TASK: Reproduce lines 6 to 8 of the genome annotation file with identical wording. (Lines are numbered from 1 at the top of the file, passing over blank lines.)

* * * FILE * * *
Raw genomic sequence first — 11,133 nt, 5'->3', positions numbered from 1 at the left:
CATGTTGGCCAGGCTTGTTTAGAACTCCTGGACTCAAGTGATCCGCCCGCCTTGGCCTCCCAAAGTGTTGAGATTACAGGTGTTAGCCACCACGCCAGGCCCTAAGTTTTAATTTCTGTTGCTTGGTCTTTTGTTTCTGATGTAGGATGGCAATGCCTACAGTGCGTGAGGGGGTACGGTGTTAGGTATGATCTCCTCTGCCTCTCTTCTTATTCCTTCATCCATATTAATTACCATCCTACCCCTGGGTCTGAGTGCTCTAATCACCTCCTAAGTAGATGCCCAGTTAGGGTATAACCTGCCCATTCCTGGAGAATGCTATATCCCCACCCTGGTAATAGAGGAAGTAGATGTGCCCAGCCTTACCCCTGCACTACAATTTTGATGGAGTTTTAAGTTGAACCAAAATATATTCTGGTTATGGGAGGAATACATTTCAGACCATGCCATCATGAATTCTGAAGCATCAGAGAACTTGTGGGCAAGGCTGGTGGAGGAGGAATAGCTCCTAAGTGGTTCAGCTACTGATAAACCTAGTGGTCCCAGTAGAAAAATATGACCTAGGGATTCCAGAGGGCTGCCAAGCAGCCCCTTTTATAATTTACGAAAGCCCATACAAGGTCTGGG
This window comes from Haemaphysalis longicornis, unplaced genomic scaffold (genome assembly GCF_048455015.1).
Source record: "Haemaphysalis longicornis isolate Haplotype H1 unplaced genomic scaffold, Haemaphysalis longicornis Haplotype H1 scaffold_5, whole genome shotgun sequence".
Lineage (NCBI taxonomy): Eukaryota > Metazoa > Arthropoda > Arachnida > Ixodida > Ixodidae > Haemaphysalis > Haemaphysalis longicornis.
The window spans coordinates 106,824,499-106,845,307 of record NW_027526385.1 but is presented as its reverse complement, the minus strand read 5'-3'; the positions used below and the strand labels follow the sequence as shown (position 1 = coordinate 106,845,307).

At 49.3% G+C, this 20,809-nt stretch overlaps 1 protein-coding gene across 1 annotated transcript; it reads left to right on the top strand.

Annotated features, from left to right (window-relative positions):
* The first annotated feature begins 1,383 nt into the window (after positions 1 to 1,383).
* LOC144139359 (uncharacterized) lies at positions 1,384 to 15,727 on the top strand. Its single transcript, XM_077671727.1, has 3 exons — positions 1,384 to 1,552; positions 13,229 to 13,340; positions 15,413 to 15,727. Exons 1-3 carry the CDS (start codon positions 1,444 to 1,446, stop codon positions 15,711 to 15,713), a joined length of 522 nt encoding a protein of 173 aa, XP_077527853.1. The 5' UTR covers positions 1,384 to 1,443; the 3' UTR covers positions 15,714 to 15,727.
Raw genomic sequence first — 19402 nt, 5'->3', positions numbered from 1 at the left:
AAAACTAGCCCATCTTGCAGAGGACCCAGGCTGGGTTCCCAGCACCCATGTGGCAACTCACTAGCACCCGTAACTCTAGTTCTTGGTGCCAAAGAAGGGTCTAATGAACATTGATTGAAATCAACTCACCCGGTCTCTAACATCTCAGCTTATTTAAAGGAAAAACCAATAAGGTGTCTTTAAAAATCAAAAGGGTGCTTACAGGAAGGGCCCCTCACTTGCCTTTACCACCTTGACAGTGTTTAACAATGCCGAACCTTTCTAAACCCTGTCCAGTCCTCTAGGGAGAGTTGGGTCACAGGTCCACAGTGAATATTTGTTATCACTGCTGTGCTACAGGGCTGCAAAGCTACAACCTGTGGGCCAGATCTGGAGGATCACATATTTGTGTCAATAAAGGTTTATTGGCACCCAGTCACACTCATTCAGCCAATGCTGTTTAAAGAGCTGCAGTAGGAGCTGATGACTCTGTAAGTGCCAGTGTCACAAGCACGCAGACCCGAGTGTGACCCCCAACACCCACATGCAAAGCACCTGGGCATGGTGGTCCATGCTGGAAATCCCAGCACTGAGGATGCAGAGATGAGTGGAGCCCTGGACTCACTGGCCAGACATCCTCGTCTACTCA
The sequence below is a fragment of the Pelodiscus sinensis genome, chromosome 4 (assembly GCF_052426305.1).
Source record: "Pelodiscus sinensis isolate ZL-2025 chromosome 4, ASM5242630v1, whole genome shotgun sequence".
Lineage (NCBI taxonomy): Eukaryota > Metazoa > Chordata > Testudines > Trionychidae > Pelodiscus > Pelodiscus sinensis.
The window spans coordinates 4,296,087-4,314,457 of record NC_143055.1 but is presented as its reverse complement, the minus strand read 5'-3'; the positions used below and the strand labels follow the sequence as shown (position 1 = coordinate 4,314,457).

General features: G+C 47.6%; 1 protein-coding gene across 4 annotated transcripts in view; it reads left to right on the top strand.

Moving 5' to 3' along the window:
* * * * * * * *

The window spans coordinates 106,824,499-106,845,307 of record NW_027526385.1 but is presented as its reverse complement, the minus strand read 5'-3'; the positions used below and the strand labels follow the sequence as shown (position 1 = coordinate 106,845,307).

At 49.3% G+C, this 20,809-nt stretch overlaps 1 protein-coding gene across 1 annotated transcript; it reads left to right on the top strand.

Annotated features, from left to right (window-relative positions):